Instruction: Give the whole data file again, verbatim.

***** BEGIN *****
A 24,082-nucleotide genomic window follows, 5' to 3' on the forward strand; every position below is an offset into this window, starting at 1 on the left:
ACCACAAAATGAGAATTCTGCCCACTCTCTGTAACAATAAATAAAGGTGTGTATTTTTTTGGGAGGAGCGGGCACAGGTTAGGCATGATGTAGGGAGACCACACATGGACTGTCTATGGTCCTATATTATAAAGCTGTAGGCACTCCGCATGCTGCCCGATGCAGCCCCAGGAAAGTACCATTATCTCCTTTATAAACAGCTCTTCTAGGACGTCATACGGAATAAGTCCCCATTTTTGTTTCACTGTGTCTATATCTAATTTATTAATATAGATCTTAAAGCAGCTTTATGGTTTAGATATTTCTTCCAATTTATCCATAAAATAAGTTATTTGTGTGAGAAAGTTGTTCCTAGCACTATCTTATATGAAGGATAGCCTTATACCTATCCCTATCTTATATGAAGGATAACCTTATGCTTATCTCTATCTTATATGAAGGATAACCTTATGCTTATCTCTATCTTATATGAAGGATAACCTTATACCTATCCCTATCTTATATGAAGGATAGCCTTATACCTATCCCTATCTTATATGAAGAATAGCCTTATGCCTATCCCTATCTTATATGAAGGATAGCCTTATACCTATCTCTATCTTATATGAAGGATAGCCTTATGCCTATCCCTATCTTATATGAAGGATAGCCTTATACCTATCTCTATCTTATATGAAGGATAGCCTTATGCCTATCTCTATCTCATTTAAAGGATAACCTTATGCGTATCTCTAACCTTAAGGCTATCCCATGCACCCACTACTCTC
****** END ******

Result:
A 24,082-nucleotide genomic window follows, 5' to 3' on the forward strand; every position below is an offset into this window, starting at 1 on the left:
ACCACAAAATGAGAATTCTGCCCACTCTCTGTAACAATAAATAAAGGTGTGTATTTTTTTGGGAGGAGCGGGCACAGGTTAGGCATGATGTAGGGAGACCACACATGGACTGTCTATGGTCCTATATTATAAAGCTGTAGGCACTCCGCATGCTGCCCGATGCAGCCCCAGGAAAGTACCATTATCTCCTTTATAAACAGCTCTTCTAGGACGTCATACGGAATAAGTCCCCATTTTTGTTTCACTGTGTCTATATCTAATTTATTAATATAGATCTTAAAGCAGCTTTATGGTTTAGATATTTCTTCCAATTTATCCATAAAATAAGTTATTTGTGTGAGAAAGTTGTTCCTAGCACTATCTTATATGAAGGATAGCCTTATACCTATCCCTATCTTATATGAAGGATAACCTTATGCTTATCTCTATCTTATATGAAGGATAACCTTATGCTTATCTCTATCTTATATGAAGGATAACCTTATACCTATCCCTATCTTATATGAAGGATAGCCTTATACCTATCCCTATCTTATATGAAGAATAGCCTTATGCCTATCCCTATCTTATATGAAGGATAGCCTTATACCTATCTCTATCTTATATGAAGGATAGCCTTATGCCTATCCCTATCTTATATGAAGGATAGCCTTATACCTATCTCTATCTTATATGAAGGATAGCCTTATGCCTATCTCTATCTCATTTAAAGGATAACCTTATGCGTATCTCTAACCTTAAGGCTATCCCATGCACCCACTACTCTC